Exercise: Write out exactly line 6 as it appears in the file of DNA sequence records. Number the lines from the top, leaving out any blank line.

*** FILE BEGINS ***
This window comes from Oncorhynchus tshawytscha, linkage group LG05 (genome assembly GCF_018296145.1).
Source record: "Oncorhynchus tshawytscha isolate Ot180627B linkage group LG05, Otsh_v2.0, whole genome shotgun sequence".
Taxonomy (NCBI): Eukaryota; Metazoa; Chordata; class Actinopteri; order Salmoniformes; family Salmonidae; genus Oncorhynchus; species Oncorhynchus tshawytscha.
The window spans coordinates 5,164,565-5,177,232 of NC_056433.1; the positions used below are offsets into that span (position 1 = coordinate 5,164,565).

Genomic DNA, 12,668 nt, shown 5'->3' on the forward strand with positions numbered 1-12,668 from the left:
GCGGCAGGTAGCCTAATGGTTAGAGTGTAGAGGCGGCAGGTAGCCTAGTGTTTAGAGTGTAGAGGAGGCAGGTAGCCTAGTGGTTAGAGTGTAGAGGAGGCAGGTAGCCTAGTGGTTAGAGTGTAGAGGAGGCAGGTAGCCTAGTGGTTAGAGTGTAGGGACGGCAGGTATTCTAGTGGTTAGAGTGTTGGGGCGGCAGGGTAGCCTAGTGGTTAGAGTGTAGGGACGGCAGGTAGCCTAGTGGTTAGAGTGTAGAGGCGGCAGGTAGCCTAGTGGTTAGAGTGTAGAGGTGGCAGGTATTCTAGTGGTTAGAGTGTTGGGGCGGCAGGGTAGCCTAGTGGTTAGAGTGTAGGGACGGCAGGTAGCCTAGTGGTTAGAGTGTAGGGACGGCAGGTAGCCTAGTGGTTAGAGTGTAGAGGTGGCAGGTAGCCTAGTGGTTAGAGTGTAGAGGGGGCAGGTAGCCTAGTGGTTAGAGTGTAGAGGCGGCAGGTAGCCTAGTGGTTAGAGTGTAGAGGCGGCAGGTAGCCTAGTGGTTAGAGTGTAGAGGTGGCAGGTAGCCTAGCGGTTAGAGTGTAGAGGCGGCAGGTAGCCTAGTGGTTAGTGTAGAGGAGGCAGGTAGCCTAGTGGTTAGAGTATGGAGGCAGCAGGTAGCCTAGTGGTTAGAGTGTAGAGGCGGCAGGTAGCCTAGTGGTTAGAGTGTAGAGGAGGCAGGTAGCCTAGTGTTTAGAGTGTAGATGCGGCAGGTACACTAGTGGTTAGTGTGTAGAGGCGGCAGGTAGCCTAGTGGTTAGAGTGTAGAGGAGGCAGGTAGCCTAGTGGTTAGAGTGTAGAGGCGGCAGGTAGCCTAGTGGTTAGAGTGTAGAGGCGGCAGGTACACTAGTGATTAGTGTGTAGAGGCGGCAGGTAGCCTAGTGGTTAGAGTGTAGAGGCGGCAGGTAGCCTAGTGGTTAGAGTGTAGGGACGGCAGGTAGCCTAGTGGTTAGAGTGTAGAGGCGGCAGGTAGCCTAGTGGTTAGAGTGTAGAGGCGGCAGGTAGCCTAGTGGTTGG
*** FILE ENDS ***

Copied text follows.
GCGGCAGGTAGCCTAATGGTTAGAGTGTAGAGGCGGCAGGTAGCCTAGTGTTTAGAGTGTAGAGGAGGCAGGTAGCCTAGTGGTTAGAGTGTAGAGGAGGCAGGTAGCCTAGTGGTTAGAGTGTAGAGGAGGCAGGTAGCCTAGTGGTTAGAGTGTAGGGACGGCAGGTATTCTAGTGGTTAGAGTGTTGGGGCGGCAGGGTAGCCTAGTGGTTAGAGTGTAGGGACGGCAGGTAGCCTAGTGGTTAGAGTGTAGAGGCGGCAGGTAGCCTAGTGGTTAGAGTGTAGAGGTGGCAGGTATTCTAGTGGTTAGAGTGTTGGGGCGGCAGGGTAGCCTAGTGGTTAGAGTGTAGGGACGGCAGGTAGCCTAGTGGTTAGAGTGTAGGGACGGCAGGTAGCCTAGTGGTTAGAGTGTAGAGGTGGCAGGTAGCCTAGTGGTTAGAGTGTAGAGGGGGCAGGTAGCCTAGTGGTTAGAGTGTAGAGGCGGCAGGTAGCCTAGTGGTTAGAGTGTAGAGGCGGCAGGTAGCCTAGTGGTTAGAGTGTAGAGGTGGCAGGTAGCCTAGCGGTTAGAGTGTAGAGGCGGCAGGTAGCCTAGTGGTTAGTGTAGAGGAGGCAGGTAGCCTAGTGGTTAGAGTATGGAGGCAGCAGGTAGCCTAGTGGTTAGAGTGTAGAGGCGGCAGGTAGCCTAGTGGTTAGAGTGTAGAGGAGGCAGGTAGCCTAGTGTTTAGAGTGTAGATGCGGCAGGTACACTAGTGGTTAGTGTGTAGAGGCGGCAGGTAGCCTAGTGGTTAGAGTGTAGAGGAGGCAGGTAGCCTAGTGGTTAGAGTGTAGAGGCGGCAGGTAGCCTAGTGGTTAGAGTGTAGAGGCGGCAGGTACACTAGTGATTAGTGTGTAGAGGCGGCAGGTAGCCTAGTGGTTAGAGTGTAGAGGCGGCAGGTAGCCTAGTGGTTAGAGTGTAGGGACGGCAGGTAGCCTAGTGGTTAGAGTGTAGAGGCGGCAGGTAGCCTAGTGGTTAGAGTGTAGAGGCGGCAGGTAGCCTAGTGGTTGG